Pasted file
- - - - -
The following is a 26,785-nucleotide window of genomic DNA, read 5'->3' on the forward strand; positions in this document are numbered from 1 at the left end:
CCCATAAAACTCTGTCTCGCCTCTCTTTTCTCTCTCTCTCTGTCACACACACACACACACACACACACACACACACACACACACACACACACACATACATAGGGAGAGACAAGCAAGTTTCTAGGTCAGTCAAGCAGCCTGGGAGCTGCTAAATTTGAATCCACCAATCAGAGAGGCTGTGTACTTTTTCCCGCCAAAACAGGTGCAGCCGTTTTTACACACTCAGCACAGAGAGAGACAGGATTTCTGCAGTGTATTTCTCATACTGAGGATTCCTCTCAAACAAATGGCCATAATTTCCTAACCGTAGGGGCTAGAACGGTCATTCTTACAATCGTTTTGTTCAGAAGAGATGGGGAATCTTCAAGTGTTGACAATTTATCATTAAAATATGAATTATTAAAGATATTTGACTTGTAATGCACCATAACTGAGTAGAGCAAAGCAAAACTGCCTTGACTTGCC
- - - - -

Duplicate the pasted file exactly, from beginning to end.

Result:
The following is a 26,785-nucleotide window of genomic DNA, read 5'->3' on the forward strand; positions in this document are numbered from 1 at the left end:
CCCATAAAACTCTGTCTCGCCTCTCTTTTCTCTCTCTCTCTGTCACACACACACACACACACACACACACACACACACACACACACACACACACATACATAGGGAGAGACAAGCAAGTTTCTAGGTCAGTCAAGCAGCCTGGGAGCTGCTAAATTTGAATCCACCAATCAGAGAGGCTGTGTACTTTTTCCCGCCAAAACAGGTGCAGCCGTTTTTACACACTCAGCACAGAGAGAGACAGGATTTCTGCAGTGTATTTCTCATACTGAGGATTCCTCTCAAACAAATGGCCATAATTTCCTAACCGTAGGGGCTAGAACGGTCATTCTTACAATCGTTTTGTTCAGAAGAGATGGGGAATCTTCAAGTGTTGACAATTTATCATTAAAATATGAATTATTAAAGATATTTGACTTGTAATGCACCATAACTGAGTAGAGCAAAGCAAAACTGCCTTGACTTGCC